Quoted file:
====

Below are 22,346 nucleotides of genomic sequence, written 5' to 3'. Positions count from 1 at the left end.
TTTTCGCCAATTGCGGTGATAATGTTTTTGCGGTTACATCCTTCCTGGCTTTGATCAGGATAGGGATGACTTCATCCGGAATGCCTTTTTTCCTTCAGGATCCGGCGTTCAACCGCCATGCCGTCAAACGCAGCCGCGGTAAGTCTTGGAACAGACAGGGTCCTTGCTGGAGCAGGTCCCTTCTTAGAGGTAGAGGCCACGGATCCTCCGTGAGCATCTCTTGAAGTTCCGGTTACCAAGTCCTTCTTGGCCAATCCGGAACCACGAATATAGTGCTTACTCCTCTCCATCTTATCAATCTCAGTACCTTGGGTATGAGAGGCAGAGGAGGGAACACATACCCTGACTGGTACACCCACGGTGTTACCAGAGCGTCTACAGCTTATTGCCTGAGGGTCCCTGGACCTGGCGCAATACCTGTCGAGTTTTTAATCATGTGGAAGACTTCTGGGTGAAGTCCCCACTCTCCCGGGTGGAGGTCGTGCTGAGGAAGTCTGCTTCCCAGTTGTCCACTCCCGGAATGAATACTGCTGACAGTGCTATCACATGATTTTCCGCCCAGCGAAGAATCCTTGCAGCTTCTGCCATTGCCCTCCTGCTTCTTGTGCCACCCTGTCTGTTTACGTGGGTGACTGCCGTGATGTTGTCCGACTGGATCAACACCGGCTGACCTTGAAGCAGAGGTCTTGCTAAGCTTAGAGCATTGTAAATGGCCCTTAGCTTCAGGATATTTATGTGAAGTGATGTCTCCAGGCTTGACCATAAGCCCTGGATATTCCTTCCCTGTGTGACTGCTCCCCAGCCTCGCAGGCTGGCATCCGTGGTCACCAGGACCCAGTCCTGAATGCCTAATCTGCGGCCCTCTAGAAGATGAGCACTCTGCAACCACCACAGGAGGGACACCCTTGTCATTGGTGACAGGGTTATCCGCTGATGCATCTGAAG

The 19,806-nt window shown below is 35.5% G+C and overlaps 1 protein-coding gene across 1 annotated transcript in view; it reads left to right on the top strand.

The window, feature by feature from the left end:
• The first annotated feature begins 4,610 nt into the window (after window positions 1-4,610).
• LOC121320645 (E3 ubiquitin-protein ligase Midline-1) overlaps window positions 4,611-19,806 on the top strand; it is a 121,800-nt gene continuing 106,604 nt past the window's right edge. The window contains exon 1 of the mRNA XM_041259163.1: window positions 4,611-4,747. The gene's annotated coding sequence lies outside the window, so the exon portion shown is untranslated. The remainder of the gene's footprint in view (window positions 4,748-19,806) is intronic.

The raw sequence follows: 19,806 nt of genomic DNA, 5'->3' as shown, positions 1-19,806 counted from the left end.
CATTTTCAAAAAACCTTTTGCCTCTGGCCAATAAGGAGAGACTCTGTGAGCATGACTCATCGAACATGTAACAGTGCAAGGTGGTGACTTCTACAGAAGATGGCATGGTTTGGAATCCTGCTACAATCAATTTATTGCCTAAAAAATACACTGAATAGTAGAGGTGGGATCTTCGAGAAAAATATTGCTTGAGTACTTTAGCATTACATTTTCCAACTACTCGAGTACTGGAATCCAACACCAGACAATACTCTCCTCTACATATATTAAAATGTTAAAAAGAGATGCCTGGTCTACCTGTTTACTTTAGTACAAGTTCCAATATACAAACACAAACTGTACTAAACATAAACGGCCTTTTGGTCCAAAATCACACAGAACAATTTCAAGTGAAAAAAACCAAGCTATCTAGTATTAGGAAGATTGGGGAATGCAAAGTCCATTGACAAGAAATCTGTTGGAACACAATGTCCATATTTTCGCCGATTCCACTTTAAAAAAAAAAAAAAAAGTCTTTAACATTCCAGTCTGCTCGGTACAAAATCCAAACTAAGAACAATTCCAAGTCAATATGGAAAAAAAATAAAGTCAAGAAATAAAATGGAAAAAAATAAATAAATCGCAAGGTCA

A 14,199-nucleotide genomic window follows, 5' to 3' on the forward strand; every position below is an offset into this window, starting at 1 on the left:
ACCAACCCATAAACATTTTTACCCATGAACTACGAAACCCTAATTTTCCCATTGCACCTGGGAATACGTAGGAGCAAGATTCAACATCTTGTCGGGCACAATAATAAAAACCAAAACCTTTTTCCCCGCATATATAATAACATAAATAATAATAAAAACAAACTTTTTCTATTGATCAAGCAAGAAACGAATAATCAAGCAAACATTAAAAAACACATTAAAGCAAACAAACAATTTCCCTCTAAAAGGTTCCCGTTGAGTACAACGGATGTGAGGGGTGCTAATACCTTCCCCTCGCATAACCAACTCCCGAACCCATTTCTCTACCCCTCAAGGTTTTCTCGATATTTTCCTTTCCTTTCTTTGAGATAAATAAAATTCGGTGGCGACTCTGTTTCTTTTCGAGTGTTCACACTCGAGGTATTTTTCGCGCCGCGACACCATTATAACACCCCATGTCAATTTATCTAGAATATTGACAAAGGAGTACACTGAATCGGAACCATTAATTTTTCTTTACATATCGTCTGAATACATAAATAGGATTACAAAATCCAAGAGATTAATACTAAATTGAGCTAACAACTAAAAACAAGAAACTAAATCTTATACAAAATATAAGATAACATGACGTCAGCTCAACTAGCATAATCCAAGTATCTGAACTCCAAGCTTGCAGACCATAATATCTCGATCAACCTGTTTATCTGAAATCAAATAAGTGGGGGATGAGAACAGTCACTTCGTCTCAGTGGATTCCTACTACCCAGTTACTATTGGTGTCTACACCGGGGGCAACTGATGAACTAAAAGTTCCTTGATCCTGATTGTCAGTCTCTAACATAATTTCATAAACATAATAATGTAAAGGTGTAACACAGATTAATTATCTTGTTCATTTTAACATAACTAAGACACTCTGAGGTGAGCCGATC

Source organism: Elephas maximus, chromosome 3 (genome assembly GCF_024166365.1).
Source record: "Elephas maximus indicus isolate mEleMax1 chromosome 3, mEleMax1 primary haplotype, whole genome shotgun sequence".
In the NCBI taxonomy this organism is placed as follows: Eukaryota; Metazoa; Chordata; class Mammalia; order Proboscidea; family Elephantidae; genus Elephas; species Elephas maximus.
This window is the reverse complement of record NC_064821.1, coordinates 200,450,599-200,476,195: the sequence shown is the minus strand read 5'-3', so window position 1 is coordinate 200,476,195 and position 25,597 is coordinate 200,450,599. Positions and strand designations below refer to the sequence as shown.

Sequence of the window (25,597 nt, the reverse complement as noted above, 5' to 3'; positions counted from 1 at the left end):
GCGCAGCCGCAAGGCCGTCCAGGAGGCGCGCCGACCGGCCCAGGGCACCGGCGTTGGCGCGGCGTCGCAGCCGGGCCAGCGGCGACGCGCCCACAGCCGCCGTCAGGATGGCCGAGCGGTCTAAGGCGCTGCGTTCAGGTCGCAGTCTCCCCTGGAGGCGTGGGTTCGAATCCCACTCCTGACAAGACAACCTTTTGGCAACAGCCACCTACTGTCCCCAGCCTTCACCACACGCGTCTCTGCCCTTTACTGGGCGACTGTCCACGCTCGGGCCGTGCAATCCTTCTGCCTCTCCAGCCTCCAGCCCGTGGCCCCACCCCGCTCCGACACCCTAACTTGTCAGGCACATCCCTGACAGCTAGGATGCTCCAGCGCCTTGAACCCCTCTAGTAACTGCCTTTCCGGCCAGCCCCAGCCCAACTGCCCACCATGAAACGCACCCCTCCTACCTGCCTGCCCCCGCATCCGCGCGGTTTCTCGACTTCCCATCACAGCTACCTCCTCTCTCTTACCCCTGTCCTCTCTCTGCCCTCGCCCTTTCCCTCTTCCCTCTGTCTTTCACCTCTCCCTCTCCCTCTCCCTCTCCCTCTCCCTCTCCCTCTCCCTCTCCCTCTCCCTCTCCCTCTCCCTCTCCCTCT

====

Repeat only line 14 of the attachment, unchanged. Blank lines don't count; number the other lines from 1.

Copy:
This window is the reverse complement of record NC_064821.1, coordinates 200,450,599-200,476,195: the sequence shown is the minus strand read 5'-3', so window position 1 is coordinate 200,476,195 and position 25,597 is coordinate 200,450,599. Positions and strand designations below refer to the sequence as shown.